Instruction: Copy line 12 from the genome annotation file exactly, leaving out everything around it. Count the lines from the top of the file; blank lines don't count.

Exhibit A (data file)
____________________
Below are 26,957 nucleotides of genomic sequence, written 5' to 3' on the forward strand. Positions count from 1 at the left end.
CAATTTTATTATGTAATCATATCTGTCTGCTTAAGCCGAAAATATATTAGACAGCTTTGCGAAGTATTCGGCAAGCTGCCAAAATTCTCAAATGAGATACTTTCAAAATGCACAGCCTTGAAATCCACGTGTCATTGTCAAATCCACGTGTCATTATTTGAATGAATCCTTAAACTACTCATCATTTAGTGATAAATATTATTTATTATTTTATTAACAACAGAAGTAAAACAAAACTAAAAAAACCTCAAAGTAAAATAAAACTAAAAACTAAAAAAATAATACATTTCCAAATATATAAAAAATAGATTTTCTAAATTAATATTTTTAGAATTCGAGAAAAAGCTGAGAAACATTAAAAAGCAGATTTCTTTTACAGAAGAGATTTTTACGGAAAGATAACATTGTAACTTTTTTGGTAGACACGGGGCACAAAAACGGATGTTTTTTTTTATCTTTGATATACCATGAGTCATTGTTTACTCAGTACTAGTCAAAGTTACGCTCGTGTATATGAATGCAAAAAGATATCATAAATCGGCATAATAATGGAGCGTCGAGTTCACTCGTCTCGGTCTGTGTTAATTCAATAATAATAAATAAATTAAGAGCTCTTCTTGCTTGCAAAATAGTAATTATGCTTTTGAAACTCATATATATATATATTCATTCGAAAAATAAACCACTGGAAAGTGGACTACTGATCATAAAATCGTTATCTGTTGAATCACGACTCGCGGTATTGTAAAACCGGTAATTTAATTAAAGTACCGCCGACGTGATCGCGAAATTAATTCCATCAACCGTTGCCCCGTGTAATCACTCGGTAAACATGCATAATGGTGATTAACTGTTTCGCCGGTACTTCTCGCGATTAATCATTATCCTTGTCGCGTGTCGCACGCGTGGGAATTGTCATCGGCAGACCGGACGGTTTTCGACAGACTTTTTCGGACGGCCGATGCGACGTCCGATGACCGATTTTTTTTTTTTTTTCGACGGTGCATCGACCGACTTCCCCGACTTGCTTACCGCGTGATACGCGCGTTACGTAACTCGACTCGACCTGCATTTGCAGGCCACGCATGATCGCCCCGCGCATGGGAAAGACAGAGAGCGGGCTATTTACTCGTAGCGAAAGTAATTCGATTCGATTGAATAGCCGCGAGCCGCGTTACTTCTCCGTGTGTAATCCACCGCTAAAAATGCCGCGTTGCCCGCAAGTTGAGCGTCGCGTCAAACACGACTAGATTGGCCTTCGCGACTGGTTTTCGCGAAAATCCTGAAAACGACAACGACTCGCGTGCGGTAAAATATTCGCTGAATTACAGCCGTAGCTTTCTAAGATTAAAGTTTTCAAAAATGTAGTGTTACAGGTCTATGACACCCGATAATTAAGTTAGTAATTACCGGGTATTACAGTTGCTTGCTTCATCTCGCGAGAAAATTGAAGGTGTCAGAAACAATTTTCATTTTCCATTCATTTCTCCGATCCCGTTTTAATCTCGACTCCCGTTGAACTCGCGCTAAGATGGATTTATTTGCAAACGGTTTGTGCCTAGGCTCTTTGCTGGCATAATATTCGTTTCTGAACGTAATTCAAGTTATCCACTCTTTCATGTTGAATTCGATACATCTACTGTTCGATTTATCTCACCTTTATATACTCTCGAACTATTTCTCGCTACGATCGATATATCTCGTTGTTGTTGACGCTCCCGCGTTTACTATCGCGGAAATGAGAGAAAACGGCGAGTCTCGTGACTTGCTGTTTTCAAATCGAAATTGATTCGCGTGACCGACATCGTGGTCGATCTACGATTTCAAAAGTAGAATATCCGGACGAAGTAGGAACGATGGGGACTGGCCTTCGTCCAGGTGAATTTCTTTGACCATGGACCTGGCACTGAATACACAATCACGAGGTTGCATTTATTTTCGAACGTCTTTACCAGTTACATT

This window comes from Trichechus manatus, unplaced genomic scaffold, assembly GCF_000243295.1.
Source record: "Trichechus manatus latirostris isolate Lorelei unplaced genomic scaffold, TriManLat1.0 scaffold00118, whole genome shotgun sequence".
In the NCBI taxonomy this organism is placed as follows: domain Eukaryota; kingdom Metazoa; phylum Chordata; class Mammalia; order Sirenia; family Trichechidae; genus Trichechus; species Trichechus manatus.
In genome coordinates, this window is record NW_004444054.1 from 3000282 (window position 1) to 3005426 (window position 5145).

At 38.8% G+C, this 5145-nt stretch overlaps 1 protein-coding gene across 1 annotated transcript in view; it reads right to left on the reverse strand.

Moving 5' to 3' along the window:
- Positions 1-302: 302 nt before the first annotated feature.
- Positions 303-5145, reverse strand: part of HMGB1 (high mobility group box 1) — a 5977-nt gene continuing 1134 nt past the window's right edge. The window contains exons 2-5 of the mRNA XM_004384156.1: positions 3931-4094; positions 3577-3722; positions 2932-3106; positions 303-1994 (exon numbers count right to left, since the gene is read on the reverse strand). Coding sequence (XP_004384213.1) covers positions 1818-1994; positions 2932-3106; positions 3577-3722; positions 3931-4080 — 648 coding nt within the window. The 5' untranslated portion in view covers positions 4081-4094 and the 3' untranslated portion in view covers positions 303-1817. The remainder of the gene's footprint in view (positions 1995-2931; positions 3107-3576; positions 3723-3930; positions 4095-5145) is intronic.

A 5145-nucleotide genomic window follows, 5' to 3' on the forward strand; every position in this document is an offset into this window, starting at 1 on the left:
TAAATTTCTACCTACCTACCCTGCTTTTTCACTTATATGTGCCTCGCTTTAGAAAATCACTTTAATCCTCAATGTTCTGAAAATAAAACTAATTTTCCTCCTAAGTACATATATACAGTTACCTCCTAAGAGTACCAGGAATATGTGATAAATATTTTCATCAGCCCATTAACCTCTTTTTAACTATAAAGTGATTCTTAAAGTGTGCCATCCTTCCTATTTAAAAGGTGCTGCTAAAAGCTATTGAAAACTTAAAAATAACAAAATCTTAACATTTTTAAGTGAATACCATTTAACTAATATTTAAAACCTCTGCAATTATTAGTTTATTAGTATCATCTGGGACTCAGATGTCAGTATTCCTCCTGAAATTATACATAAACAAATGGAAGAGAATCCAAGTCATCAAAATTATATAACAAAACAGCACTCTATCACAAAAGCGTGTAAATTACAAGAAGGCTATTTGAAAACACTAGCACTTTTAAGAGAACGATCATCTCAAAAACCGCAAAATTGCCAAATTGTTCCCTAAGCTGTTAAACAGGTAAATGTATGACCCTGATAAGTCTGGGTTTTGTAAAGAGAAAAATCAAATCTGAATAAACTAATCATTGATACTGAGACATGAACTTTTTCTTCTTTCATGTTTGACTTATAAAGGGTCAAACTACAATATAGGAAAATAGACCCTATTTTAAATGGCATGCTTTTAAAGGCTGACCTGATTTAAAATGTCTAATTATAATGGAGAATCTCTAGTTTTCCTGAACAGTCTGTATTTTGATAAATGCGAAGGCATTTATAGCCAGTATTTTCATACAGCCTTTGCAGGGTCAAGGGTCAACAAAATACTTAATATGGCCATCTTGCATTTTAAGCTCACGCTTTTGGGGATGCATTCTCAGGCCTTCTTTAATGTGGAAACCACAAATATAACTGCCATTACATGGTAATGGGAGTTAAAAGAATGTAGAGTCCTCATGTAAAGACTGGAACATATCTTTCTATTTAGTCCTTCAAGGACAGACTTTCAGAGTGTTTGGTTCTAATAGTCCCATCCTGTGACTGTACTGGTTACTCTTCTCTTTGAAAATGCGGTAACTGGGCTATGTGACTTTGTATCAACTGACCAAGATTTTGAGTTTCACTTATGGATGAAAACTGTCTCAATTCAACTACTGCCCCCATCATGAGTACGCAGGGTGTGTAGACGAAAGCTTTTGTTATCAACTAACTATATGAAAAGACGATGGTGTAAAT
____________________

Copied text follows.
TAAATTTCTACCTACCTACCCTGCTTTTTCACTTATATGTGCCTCGCTTTAGAAAATCACTTTAATCCTCAATGTTCTGAAAATAAAACTAATTTTCCTCCTAAGTACATATATACAGTTACCTCCTAAGAGTACCAGGAATATGTGATAAATATTTTCATCAGCCCATTAACCTCTTTTTAACTATAAAGTGATTCTTAAAGTGTGCCATCCTTCCTATTTAAAAGGTGCTGCTAAAAGCTATTGAAAACTTAAAAATAACAAAATCTTAACATTTTTAAGTGAATACCATTTAACTAATATTTAAAACCTCTGCAATTATTAGTTTATTAGTATCATCTGGGACTCAGATGTCAGTATTCCTCCTGAAATTATACATAAACAAATGGAAGAGAATCCAAGTCATCAAAATTATATAACAAAACAGCACTCTATCACAAAAGCGTGTAAATTACAAGAAGGCTATTTGAAAACACTAGCACTTTTAAGAGAACGATCATCTCAAAAACCGCAAAATTGCCAAATTGTTCCCTAAGCTGTTAAACAGGTAAATGTATGACCCTGATAAGTCTGGGTTTTGTAAAGAGAAAAATCAAATCTGAATAAACTAATCATTGATACTGAGACATGAACTTTTTCTTCTTTCATGTTTGACTTATAAAGGGTCAAACTACAATATAGGAAAATAGACCCTATTTTAAATGGCATGCTTTTAAAGGCTGACCTGATTTAAAATGTCTAATTATAATGGAGAATCTCTAGTTTTCCTGAACAGTCTGTATTTTGATAAATGCGAAGGCATTTATAGCCAGTATTTTCATACAGCCTTTGCAGGGTCAAGGGTCAACAAAATACTTAATATGGCCATCTTGCATTTTAAGCTCACGCTTTTGGGGATGCATTCTCAGGCCTTCTTTAATGTGGAAACCACAAATATAACTGCCATTACATGGTAATGGGAGTTAAAAGAATGTAGAGTCCTCATGTAAAGACTGGAACATATCTTTCTATTTAGTCCTTCAAGGACAGACTTTCAGAGTGTTTGGTTCTAATAGTCCCATCCTGTGACTGTACTGGTTACTCTTCTCTTTGAAAATGCGGTAACTGGGCTATGTGACTTTGTATCAACTGACCAAGATTTTGAGTTTCACTTATGGATGAAAACTGTCTCAATTCAACTACTGCCCCCATCATGAGTACGCAGGGTGTGTAGACGAAAGCTTTTGTTATCAACTAACTATATGAAAAGACGATGGTGTAAAT